Answer:  Your kitchen has what is often referred to as a drop ceiling with a lighting recess or alcove which was a very popular way to finish off a kitchen ceiling in the 1970’s and 80’s, but has mostly gone the way of the avocado green refrigerator, the burnt orange counter tops and bright orange shag carpeting.  Typically very basic shop or garage style florescent light fixtures with 4’ long light tubes were screwed to the top of the ceiling alcove, either a wood or metal grid was suspended over the opening of the recess, and then opaque plastic diffuser panels were set into the grid as a way to hide the light fixtures and evenly illuminate the kitchen.  These plastic diffuser panels had a textured surface on the exposed side which quickly accumulated oil and grease from cooking, lint and dust was attracted to the oils, and the panels required regular cleaning or replacement in order to look fresh.

There are a couple of relatively inexpensive ways to redo this type of ceiling without breaking the bank or causing a giant disruption to your household.  The first option is to remove the old plastic panels, grid and florescent lights, finish off the old recess drywall surfaces, and then install a new surface mounted light fixture(s) or LED can lights using the same electrical circuit and switch that the florescent tubes were on.  Usually the recessed surfaces were covered with drywall when the kitchen was built but often the drywall was not textured completely when the rest of the ceiling was textured, since the plan was for it to not be exposed.  If the drywall texture matches and the exposed perimeter outside edges are finished, then possibly no additional drywall work will need to be done.  This typically is not the case and a metal corner bead will need to be installed on the outside perimeter edge, there may be a patch or two required in the recess, and it will usually require texturing and then of course painting.  A nice finishing detail after the drywall work is completed is to install crown molding along the top inside corner that can either be a stand alone detail or match a crown molding already installed along the cabinet tops or the dining area ceilings.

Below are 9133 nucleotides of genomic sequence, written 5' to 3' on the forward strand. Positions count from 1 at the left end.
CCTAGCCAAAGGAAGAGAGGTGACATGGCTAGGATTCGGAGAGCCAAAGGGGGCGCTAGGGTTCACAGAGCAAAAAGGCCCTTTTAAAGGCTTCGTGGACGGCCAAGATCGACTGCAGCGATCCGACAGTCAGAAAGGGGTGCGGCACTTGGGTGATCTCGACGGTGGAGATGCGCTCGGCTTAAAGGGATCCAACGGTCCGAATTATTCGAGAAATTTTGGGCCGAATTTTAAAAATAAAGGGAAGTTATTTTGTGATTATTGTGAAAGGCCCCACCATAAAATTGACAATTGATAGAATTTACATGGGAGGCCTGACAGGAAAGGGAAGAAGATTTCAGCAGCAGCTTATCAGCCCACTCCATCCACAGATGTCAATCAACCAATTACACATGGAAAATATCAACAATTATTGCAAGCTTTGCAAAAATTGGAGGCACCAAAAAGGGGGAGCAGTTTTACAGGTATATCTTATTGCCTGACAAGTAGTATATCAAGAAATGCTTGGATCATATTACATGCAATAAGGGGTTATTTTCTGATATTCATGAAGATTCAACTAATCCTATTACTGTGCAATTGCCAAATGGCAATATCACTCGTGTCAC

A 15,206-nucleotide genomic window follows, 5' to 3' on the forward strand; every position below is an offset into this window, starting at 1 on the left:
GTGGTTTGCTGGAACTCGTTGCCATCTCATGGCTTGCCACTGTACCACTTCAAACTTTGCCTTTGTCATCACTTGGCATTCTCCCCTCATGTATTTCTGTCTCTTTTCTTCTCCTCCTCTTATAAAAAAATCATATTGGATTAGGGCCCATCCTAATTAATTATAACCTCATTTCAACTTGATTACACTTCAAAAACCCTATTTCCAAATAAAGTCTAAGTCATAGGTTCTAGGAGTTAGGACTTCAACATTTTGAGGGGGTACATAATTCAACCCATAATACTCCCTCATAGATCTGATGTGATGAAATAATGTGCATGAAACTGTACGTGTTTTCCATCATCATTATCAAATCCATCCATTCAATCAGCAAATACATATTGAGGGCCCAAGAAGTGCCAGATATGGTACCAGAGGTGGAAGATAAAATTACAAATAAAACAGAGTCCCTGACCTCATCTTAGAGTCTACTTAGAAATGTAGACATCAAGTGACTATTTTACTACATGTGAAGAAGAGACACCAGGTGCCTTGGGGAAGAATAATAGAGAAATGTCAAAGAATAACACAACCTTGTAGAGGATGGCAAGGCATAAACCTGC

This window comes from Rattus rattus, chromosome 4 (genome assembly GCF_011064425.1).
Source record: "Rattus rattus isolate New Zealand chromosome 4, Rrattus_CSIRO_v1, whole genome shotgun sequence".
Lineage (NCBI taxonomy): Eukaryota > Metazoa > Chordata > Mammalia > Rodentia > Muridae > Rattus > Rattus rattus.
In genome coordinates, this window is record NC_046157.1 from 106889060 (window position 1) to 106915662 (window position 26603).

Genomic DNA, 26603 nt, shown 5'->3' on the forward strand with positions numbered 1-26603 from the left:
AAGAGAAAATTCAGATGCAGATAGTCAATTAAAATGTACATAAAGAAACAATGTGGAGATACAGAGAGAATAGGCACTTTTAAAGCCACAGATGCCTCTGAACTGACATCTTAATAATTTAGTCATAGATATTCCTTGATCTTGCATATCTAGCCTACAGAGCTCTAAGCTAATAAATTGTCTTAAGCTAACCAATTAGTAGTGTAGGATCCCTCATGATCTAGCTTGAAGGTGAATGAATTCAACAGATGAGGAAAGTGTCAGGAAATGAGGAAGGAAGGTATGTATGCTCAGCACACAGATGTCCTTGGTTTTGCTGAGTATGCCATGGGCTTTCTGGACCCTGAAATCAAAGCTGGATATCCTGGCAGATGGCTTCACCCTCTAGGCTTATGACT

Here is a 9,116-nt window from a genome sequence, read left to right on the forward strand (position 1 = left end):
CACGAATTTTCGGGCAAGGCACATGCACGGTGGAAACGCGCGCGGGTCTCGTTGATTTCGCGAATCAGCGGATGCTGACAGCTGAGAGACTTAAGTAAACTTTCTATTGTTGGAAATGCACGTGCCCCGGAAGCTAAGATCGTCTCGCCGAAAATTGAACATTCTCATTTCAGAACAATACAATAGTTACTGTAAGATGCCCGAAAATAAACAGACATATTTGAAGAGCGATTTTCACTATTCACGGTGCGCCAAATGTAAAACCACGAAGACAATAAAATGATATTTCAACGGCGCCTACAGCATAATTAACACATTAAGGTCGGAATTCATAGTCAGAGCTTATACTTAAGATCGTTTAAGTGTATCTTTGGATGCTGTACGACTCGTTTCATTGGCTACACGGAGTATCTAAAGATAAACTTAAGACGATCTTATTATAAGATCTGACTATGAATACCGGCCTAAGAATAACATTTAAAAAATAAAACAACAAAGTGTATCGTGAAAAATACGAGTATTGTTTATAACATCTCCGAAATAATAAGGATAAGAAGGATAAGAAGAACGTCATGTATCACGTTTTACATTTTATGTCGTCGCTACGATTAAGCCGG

Installing new light fixtures or can lights on the new exposed ceiling of the recess is a relatively easy task for an electrician and a larger light fixture can be set into the recess without it becoming a low hanging obstacle.  A dimmer switch can be installed in place of the old wall switch so that the level of light intensity can be adjusted for the occasion.  If your new light is LED, be sure that the new wall switch and dimmer are compatible with LED lighting.

The second option for redoing the ceiling is to simply cover over the recess with a new layer of drywall and install recessed can lights into what was the old recess.  This new drywall work will probably mean that the entire ceiling needs to be texture sprayed in order to blend in the overall appearance before being painted, which will require that all the cabinets, counter tops and appliances are masked off with plastic prior to being sprayed.

LED (Light Emitting Diode) provides a very clean and bright illumination that does not distort colors and has a very natural feel.  LED is still relatively expensive however LED can lights can use as little as 6 watts of electricity per can and many are rated to exceed 50,000 hours of service.